Color is one of my favorite things—paint colors in particular. I think I’d be as happy as a lark if I could figure out how to get one of those jobs naming paint colors. Seriously: cow hide, orange blossom, ballerina, graphite, pumpernickel…I’m a natural, right?
I enjoy helping friends look at and select paint colors for their homes. Paint color is also one of the more important things to consider when listing a home for sale. You can’t expect everyone to love your hot pink foyer (thought I certainly would). In addition to what color goes where, there’s a question I get asked often: “What kind of paint should I be using?” Not brand, but finish. Here’s the DL (with help from Real Simple):
Where to use: Best choice for walls with many imperfections. Use on ceilings and bedroom, dining-room and living-room walls. Do not use in the kitchen or bathrooms.
Touch-ups and scrubbability: Flat or matte finishes are easy to touch up but hard to clean. Premium flat paint, such as Benjamin Moore Regal Matte Finish or California Paints Super-Scrub Matte Finish, has better washability.
Where to use: This low-sheen finish is a great choice for living-room or bedroom walls. Do not use in high-traffic areas, like hallways, because the delicate finish mars easily.
Touch-ups and scrubbability: Eggshell has a washable finish that can be easily touched up.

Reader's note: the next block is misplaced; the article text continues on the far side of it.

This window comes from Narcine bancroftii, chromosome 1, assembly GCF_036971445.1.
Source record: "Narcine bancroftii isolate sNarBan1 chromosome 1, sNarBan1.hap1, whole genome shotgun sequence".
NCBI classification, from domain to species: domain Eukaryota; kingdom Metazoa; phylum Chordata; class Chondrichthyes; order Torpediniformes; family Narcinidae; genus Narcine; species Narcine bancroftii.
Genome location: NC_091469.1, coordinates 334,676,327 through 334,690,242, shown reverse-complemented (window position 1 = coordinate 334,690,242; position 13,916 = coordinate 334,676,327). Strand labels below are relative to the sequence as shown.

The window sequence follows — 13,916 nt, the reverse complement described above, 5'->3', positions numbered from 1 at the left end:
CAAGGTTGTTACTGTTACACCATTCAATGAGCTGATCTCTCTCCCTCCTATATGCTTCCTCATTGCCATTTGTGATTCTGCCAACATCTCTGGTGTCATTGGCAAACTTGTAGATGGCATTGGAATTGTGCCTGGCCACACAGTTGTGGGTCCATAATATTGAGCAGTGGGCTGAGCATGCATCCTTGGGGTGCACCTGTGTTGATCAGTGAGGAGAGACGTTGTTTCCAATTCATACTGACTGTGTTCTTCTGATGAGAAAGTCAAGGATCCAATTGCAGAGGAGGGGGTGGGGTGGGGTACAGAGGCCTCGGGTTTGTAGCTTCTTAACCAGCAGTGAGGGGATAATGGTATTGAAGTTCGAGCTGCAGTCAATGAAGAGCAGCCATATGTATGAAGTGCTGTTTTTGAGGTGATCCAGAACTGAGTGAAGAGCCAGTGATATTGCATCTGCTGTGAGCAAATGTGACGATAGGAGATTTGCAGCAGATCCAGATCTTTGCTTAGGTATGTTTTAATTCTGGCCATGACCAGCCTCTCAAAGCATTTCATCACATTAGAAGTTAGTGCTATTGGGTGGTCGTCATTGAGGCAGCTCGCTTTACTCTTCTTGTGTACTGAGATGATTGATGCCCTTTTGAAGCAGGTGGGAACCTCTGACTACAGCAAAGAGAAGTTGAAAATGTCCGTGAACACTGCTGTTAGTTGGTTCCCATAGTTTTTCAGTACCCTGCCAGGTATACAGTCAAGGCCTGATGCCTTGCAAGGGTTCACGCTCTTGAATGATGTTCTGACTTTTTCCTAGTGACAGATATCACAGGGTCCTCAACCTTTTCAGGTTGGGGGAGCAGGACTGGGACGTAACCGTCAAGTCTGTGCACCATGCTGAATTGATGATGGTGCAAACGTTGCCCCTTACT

Where to use: With a silky, pearl-like sheen, it’s a good choice for woodwork as well as walls in the family room, children’s rooms, laundry room, kitchen and bathrooms. Touch-ups and scrubbability: Satin has a warm finish that’s scrubbable, but is more difficult to touch up because any difference in sheen will be apparent.
Where to use: Semigloss is a popular choice for trim and moldings, and is also ideal for kitchen and bathroom walls because it’s more resistant to humidity and withstands stains, chipping and scuffing.
Touch-ups and scrubbability: Durable and easy to clean, it’s the most scrubbable sheen for walls. However, semigloss is more difficult to touch up because the difference in sheen may show up more easily.
Where to use: Gloss is rarely used on walls because it shows imperfections like a mirror does. It is typically used on woodwork, trim and moldings, and only works well for surfaces that are truly smooth.
Touch-ups and scrubbability: It’s the most durable finish and the easiest to clean, yet is the most difficult to touch up because the difference in sheen may show up more easily.